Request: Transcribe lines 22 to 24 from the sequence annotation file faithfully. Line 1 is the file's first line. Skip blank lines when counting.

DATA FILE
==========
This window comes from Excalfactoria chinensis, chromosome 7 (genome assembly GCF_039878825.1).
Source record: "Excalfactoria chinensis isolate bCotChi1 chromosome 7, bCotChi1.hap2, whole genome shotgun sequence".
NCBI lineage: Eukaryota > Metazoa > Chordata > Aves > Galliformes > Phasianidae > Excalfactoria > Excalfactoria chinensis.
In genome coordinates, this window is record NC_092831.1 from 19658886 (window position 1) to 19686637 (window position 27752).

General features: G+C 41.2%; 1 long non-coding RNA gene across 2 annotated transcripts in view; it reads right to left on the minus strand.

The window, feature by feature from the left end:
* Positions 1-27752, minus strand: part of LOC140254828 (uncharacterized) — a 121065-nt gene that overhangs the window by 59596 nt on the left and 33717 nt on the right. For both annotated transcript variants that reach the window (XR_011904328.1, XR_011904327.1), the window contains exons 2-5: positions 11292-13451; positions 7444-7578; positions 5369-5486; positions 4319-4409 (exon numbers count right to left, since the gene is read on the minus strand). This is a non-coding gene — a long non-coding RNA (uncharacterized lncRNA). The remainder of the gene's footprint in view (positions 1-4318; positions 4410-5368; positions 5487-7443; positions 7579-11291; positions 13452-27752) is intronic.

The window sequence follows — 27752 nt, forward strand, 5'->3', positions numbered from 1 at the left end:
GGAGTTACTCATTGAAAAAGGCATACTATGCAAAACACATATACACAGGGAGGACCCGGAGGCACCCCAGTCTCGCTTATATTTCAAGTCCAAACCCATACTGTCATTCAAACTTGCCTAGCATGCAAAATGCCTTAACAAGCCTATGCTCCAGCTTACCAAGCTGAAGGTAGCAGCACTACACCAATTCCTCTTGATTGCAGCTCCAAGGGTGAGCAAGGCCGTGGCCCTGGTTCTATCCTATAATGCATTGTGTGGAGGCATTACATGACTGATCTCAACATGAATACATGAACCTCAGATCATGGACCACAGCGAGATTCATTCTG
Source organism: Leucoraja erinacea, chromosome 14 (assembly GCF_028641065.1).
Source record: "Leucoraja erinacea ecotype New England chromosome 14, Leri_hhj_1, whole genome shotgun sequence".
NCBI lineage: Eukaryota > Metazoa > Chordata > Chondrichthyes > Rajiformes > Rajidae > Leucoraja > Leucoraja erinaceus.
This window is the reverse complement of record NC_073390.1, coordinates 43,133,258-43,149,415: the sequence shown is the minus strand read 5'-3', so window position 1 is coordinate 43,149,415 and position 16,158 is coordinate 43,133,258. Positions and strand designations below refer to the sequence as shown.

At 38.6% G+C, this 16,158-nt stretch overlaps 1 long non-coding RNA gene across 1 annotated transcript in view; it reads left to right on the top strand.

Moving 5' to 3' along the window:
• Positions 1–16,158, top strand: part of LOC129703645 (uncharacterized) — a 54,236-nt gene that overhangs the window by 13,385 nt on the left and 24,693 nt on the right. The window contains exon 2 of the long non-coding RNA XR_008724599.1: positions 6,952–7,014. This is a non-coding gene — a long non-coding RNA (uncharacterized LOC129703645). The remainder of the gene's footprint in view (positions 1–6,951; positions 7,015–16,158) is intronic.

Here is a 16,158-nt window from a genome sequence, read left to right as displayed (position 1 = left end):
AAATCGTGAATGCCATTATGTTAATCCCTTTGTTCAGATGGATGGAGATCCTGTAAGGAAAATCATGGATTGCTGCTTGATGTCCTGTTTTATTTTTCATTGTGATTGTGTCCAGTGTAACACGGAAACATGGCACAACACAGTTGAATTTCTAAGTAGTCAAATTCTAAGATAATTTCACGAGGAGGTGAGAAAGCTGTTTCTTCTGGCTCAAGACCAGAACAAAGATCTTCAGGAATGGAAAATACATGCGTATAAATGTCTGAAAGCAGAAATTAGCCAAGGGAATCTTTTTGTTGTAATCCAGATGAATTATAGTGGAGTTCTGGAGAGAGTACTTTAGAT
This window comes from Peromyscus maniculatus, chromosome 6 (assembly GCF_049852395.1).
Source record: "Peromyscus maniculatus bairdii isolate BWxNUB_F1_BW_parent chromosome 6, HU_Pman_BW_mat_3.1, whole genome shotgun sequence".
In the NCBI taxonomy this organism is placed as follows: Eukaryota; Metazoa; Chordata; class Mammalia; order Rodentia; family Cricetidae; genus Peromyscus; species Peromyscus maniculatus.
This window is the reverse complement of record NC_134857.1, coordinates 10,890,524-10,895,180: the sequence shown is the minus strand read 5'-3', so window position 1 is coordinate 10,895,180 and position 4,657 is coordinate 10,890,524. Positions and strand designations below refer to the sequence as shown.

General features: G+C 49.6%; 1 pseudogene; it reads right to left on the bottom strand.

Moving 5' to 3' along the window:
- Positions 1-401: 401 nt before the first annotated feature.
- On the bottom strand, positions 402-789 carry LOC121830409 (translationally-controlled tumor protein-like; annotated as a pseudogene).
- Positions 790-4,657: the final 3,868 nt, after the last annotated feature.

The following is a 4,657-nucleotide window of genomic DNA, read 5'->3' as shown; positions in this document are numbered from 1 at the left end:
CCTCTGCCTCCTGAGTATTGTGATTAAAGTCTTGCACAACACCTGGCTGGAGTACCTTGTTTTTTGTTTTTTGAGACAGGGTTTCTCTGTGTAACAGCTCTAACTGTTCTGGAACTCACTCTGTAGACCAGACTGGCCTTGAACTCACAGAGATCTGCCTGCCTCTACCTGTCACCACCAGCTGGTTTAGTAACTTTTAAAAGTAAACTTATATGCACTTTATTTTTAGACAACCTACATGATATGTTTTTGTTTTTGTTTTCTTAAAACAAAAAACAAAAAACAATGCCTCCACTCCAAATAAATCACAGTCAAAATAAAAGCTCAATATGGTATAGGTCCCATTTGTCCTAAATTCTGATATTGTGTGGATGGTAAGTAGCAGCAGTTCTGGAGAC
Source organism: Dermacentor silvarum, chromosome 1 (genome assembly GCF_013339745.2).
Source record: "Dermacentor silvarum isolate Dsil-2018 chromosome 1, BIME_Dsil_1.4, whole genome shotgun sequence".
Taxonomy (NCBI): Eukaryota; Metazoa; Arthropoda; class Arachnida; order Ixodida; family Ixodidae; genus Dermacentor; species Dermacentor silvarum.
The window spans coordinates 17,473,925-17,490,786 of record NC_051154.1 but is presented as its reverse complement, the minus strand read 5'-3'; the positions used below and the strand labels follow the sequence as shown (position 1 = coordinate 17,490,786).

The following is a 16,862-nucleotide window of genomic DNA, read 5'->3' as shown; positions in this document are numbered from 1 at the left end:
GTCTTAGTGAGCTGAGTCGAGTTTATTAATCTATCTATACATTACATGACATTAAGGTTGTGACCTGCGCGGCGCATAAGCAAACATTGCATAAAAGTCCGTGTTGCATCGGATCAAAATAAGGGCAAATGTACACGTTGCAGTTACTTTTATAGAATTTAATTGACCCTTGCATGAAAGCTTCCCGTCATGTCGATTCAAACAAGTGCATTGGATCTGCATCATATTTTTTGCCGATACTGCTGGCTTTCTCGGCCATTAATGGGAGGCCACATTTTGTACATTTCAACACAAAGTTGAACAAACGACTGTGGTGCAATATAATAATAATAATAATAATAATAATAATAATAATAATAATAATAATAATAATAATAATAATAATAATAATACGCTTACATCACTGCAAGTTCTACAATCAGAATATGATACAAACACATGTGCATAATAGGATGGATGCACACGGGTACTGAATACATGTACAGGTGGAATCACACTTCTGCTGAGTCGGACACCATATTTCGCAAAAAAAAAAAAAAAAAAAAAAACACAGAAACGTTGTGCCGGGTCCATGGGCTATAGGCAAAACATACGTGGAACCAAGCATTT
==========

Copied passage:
This window is the reverse complement of record NC_134857.1, coordinates 10,890,524-10,895,180: the sequence shown is the minus strand read 5'-3', so window position 1 is coordinate 10,895,180 and position 4,657 is coordinate 10,890,524. Positions and strand designations below refer to the sequence as shown.

General features: G+C 49.6%; 1 pseudogene; it reads right to left on the bottom strand.

Moving 5' to 3' along the window: